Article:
consultant. In August 2003 he was approached by the founders of DDS Technologies USA Inc.
to take up the position of President and CEO and joined the Company in Boca Raton, Florida
the following October.
Sterling, what attracted you to DDS Technologies?
Mr. Sterling: What attracted me to DDS was the
technology. The fact that it was a radical departure from the existing technologies in the
same field, all of which were chemically based. This is a physical technology and I was
highly intrigued by the theory. When I saw demonstration on the prototype machines in Italy,
I became convinced that there was a significant commercial potential.
does the technology do?
Mr. Sterling: What it does is take organic materials, suitably prepared, and it
introduces the material, ground down to a reasonable particle size, not micro, but
something of the order of , depending on the specific gravity of the material; anything
from about 300 microns to 3 mm. in size. The material is introduced into an air stream,
which carries the material through a series of processes, which impact the particles with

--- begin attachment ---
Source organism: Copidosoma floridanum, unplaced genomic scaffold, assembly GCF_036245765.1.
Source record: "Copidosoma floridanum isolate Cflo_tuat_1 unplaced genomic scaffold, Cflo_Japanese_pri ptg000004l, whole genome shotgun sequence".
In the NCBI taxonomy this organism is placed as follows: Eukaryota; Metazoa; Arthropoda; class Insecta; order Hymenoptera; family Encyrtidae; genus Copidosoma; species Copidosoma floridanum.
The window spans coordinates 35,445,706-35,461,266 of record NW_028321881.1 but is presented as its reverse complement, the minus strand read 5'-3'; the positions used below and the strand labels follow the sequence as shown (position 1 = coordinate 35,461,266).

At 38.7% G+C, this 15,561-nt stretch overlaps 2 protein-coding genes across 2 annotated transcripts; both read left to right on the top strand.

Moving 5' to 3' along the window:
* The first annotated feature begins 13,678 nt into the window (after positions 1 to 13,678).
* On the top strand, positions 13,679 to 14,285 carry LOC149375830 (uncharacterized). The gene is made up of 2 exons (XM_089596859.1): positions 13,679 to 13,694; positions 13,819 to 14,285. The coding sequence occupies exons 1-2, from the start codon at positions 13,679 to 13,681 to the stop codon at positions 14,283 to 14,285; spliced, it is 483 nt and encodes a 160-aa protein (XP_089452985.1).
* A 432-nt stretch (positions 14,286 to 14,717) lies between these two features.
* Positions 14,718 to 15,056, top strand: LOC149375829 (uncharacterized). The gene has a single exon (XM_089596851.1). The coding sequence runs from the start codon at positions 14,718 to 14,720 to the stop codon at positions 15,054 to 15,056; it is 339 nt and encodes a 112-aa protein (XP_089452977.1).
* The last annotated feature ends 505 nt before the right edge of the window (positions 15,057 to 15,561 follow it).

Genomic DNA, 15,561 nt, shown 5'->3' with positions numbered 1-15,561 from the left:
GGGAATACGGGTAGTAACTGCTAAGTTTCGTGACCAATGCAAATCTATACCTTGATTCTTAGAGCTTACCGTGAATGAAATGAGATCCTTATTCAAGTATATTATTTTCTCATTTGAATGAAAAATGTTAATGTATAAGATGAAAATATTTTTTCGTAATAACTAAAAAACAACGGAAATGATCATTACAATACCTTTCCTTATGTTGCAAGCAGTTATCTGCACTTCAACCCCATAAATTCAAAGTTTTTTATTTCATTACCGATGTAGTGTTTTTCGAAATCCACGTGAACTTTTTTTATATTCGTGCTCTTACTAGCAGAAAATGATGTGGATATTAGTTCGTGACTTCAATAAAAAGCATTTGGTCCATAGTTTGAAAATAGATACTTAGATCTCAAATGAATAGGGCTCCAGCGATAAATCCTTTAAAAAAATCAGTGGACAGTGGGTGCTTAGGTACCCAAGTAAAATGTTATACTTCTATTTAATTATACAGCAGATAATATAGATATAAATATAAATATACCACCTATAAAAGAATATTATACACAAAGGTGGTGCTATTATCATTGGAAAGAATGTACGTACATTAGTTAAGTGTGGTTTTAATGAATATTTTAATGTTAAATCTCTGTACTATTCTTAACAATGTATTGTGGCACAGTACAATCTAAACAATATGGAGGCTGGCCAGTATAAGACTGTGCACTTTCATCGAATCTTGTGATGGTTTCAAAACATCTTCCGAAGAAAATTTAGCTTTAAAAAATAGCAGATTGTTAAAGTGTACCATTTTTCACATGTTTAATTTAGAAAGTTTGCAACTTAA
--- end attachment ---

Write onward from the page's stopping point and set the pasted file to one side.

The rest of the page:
one another in specially designed circuits. This achieves two things; one is the
micronizing of the material down to very small particle sizes and the other results in the
splitting of the bonds between molecular clusters in the materials with the result that
certain constituents inherent within the compound are liberated. What that means is that
one can take a material that has a certain level of protein, starch or cellulose, and you
can produce a material that has a much higher percentage of a particular element, by
simply splitting away the other constituent elements of the compound. The real commercial
application is to take waste organic material, which must be dry and ground to suitable
size, and then introduce it, so that a waste material can be converted into a saleable
animal feed or fertilizer base and many other applications, by simply splitting into three
fractions of base material. One fraction will contain a high concentration of a particular
element and a second fraction will contain the concentration of another element.
said that it is done chemically now and it will be done physically; what is the advantage
to your process?
Mr. Sterling: The advantage our system is enormous